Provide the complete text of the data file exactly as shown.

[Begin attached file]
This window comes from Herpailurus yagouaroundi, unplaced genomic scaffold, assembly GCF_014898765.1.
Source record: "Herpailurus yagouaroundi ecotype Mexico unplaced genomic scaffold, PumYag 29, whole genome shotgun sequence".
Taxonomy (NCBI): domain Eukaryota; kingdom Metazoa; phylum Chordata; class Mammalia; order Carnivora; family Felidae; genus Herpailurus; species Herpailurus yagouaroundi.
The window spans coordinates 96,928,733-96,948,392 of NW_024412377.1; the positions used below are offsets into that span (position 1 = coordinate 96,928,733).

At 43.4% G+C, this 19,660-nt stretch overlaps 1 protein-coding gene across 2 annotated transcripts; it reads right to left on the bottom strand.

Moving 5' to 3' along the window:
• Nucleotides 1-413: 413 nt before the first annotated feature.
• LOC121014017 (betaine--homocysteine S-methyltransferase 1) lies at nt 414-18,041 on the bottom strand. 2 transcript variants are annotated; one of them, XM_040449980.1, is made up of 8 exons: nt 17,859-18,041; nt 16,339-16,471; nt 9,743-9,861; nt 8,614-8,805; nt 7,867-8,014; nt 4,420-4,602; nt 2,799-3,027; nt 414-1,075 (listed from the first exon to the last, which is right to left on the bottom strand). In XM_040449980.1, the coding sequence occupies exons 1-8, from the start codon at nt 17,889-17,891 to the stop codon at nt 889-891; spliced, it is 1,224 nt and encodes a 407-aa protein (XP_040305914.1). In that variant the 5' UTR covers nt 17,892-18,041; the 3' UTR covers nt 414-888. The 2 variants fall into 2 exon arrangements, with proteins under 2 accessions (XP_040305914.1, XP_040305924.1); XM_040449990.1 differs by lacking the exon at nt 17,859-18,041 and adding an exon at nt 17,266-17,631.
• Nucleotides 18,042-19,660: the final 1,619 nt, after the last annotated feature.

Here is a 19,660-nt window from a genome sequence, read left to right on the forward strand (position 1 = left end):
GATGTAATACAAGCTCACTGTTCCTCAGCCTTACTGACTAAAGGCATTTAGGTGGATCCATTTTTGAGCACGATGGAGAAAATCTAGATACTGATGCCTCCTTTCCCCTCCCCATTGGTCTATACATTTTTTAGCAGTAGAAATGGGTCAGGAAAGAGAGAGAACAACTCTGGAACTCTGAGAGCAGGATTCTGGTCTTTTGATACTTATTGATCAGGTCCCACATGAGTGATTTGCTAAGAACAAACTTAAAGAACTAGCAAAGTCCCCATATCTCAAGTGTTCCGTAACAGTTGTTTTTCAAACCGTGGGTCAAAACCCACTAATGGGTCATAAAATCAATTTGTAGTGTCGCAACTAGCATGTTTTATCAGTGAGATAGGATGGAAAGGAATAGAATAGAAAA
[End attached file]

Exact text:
This window comes from Herpailurus yagouaroundi, unplaced genomic scaffold, assembly GCF_014898765.1.
Source record: "Herpailurus yagouaroundi ecotype Mexico unplaced genomic scaffold, PumYag 29, whole genome shotgun sequence".
Taxonomy (NCBI): domain Eukaryota; kingdom Metazoa; phylum Chordata; class Mammalia; order Carnivora; family Felidae; genus Herpailurus; species Herpailurus yagouaroundi.
The window spans coordinates 96,928,733-96,948,392 of NW_024412377.1; the positions used below are offsets into that span (position 1 = coordinate 96,928,733).

At 43.4% G+C, this 19,660-nt stretch overlaps 1 protein-coding gene across 2 annotated transcripts; it reads right to left on the bottom strand.

Moving 5' to 3' along the window:
• Nucleotides 1-413: 413 nt before the first annotated feature.
• LOC121014017 (betaine--homocysteine S-methyltransferase 1) lies at nt 414-18,041 on the bottom strand. 2 transcript variants are annotated; one of them, XM_040449980.1, is made up of 8 exons: nt 17,859-18,041; nt 16,339-16,471; nt 9,743-9,861; nt 8,614-8,805; nt 7,867-8,014; nt 4,420-4,602; nt 2,799-3,027; nt 414-1,075 (listed from the first exon to the last, which is right to left on the bottom strand). In XM_040449980.1, the coding sequence occupies exons 1-8, from the start codon at nt 17,889-17,891 to the stop codon at nt 889-891; spliced, it is 1,224 nt and encodes a 407-aa protein (XP_040305914.1). In that variant the 5' UTR covers nt 17,892-18,041; the 3' UTR covers nt 414-888. The 2 variants fall into 2 exon arrangements, with proteins under 2 accessions (XP_040305914.1, XP_040305924.1); XM_040449990.1 differs by lacking the exon at nt 17,859-18,041 and adding an exon at nt 17,266-17,631.
• Nucleotides 18,042-19,660: the final 1,619 nt, after the last annotated feature.

Here is a 19,660-nt window from a genome sequence, read left to right on the forward strand (position 1 = left end):
GATGTAATACAAGCTCACTGTTCCTCAGCCTTACTGACTAAAGGCATTTAGGTGGATCCATTTTTGAGCACGATGGAGAAAATCTAGATACTGATGCCTCCTTTCCCCTCCCCATTGGTCTATACATTTTTTAGCAGTAGAAATGGGTCAGGAAAGAGAGAGAACAACTCTGGAACTCTGAGAGCAGGATTCTGGTCTTTTGATACTTATTGATCAGGTCCCACATGAGTGATTTGCTAAGAACAAACTTAAAGAACTAGCAAAGTCCCCATATCTCAAGTGTTCCGTAACAGTTGTTTTTCAAACCGTGGGTCAAAACCCACTAATGGGTCATAAAATCAATTTGTAGTGTCGCAACTAGCATGTTTTATCAGTGAGATAGGATGGAAAGGAATAGAATAGAAAA